Withlacoochee Technical Institute aiming to serve community
By PAULETTE LASH RITCHIE
© St. Petersburg Times, published October 26, 2000
Since I last visited Withlacoochee Technical Institute, the Inverness school has acquired a new director and assistant director. So I went by to take a look around and hear about plans for the future.
One school project that has been very successful is the extended day care program, said Jimmie Bryant, the assistant director. It is a valuable community service for working parents and Bryant said by the end of the term it will be expanded to all but one elementary school.
Parents who work can take their children to school early if they are enrolled in this program, and pick them up after they get out of work. The schools' schedules vary, but the extended care workers are at the schools from 6:30 to 9 in the mornings and, after school can keep the children until 6 p.m.
The children are provided with activities, time to do their homework and snacks. The employees have to take all state-required child care training. "It's been a real advantage and a real benefit to the community," Bryant said.
Bryant oversees the evening program at the school, and she told me about Adult Basic Education, which she referred to as A.B.E. This is for anyone in the community who would benefit from help with reading, math or language.
Adults at or below the eighth-grade level can take the FREE ABE. and learn better reading comprehension, have a better understanding of mathematics or gain more fluency in English, especially if English is a second language.
Bryant called ABE an opportunity for basic literacy and life skills for adults. Upon completion, the students receive certificates.
She said WTI would like to expand community education and job preparation classes. They would like to add more areas and increase "the fun stuff." She said community members can call her (726-2430) if they are interested in new class offerings. If the demand is there, the school will try to supply the class. "That's why we are here," she said.
Classes can be offered at sites besides the Inverness main campus, too. "We can offer it in different areas," she said. "We will work to find something."
The school is keeping up with the times and is looking at offering classes in Microsoft Word, Excel and Access. These, she said, can help people in their jobs or to get jobs They also are in the process of adding a computer repair class. "We have a big demand for computer repair," she said.
Right now, computer technology courses offered include Internet, Web Design and E-mail.
Some classes are offered during the day and others at night, but the school wants to accommodate the community. "If we have a demand for a class," Bryant said, "we can offer it day or evening."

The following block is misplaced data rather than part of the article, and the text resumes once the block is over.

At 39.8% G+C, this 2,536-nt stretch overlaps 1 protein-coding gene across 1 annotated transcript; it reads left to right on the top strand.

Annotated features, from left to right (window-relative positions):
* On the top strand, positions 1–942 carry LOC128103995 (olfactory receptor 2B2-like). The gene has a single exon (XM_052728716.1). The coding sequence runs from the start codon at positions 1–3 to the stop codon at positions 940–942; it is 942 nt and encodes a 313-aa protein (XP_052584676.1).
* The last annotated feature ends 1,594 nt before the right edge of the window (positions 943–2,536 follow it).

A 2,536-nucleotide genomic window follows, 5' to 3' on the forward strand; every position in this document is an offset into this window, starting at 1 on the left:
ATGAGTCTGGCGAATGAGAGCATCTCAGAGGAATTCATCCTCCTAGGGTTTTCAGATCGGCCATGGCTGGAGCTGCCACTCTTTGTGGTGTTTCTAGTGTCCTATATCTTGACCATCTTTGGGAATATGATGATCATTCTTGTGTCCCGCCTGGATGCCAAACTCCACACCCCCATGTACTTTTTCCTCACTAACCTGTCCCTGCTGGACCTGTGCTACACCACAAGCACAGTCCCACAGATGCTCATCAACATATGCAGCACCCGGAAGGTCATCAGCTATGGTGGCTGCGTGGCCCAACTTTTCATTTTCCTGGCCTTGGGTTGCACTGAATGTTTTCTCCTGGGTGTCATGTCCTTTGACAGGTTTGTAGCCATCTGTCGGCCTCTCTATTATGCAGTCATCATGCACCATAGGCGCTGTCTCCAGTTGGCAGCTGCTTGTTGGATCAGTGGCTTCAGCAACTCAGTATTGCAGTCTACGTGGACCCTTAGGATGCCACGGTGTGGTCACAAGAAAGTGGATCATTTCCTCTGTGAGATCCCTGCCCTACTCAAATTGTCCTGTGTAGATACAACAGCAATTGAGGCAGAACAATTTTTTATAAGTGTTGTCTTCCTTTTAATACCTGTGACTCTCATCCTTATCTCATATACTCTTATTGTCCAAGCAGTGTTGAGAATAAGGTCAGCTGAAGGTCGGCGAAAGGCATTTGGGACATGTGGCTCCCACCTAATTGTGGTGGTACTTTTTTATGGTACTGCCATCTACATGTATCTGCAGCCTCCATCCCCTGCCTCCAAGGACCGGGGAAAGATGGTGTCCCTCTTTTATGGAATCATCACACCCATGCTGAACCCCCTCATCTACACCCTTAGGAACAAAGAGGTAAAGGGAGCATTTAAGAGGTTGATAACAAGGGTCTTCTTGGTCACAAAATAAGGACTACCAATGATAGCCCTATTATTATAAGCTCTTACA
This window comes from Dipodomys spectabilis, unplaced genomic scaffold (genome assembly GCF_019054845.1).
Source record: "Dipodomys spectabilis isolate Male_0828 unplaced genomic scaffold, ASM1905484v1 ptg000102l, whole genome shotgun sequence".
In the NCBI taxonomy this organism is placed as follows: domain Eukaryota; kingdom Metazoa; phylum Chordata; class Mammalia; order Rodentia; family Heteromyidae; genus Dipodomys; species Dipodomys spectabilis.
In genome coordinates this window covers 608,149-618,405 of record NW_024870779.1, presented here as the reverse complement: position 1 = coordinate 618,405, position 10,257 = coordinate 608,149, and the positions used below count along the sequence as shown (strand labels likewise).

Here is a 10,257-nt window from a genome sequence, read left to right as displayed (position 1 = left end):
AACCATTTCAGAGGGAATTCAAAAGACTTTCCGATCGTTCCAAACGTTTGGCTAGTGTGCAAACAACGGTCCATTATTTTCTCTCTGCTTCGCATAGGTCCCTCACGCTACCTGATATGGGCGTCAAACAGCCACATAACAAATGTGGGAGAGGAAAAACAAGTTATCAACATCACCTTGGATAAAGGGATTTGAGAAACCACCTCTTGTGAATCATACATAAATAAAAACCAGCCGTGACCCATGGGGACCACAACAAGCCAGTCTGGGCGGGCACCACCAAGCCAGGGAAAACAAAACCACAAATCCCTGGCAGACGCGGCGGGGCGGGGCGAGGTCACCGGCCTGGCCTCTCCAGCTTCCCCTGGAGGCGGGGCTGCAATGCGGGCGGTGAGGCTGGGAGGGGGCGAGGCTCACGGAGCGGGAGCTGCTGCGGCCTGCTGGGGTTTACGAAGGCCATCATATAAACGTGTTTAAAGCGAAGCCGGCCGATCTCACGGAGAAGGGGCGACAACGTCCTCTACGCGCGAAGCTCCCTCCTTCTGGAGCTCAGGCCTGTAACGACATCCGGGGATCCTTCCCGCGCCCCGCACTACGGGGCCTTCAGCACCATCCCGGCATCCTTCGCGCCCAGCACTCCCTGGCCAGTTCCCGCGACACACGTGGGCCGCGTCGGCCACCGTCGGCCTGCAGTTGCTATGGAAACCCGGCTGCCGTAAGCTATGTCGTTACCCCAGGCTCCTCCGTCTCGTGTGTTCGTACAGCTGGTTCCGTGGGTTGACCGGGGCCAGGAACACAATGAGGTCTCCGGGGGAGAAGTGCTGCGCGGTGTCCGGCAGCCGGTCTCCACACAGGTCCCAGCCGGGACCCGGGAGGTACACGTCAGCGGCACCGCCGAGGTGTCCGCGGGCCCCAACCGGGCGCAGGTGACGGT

A popular morning offering is the physical fitness gymnasium. It is open from 8 a.m. to noon Monday, Wednesday and Friday. It is $20 a month. All you have to do, Bryant said, is come in and sign up.
An important offering to many community members is the GED or General Education Diploma program. People who do not have a high school diploma can come in off the street to take the test at the school (call first, there is a testing schedule), but Bryant does not recommend taking the test without preparing for it first.
It costs $30 to take the five-section, seven-and-a-half-hour test, so it is to the test-taker's advantage to prepare for it. And the GED preparation classes are free.
Al Mitchell, one of the GED teachers, says enrollment is at 106 right now. When someone comes in, he administers a predictor test to indicate the areas that need work. He said preparation for the test could take two weeks to two years, depending on the individual and how far he or she went in school.
WTI is working to expand their relationship with community businesses through program advisory committees so the school will know what the demand is for skilled employees. Businesses, after all, would be the ones who hire the students, and the school aims to provide them with the workers they need.
Right now the school is looking at adding a course in turf grass, which could benefit the golf courses, one in medical record transcription and they are hoping to begin offering network wiring for A+ computer repair this year.
As Bryant and I walked through a hallway, we met Steve Hand, WTI's director. We talked about the involvement of local businesses in determining course offerings, the new courses they are planning or investigating, and the place the school has in the community.
Hand pointed out that if someone has his air-conditioner fixed, is cared for in the hospital, or is helped by a law enforcement officer, chances are they were helped by former WTI students.
"Most folks don't realize the impact this school has on the lives of the people of Citrus County," he said.
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